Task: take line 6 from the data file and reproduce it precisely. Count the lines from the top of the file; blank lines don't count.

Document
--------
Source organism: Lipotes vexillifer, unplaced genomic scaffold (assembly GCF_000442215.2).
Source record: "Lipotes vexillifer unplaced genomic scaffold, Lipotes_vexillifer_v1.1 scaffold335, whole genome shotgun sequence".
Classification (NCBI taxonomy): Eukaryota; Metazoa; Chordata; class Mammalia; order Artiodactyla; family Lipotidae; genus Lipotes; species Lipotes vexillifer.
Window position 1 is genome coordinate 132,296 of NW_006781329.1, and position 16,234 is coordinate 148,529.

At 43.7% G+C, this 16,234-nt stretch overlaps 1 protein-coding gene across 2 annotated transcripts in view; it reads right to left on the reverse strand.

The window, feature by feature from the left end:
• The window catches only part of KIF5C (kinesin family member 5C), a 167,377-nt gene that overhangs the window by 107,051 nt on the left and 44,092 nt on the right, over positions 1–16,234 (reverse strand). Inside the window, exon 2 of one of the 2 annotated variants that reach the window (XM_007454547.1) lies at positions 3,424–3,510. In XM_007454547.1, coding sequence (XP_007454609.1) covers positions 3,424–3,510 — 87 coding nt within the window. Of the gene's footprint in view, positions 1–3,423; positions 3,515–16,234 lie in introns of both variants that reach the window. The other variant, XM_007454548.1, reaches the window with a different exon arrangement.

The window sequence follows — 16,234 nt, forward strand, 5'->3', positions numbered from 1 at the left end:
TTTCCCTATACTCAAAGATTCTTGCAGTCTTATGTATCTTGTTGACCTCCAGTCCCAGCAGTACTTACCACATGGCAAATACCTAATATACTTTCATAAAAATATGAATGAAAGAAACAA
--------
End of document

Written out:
The window, feature by feature from the left end: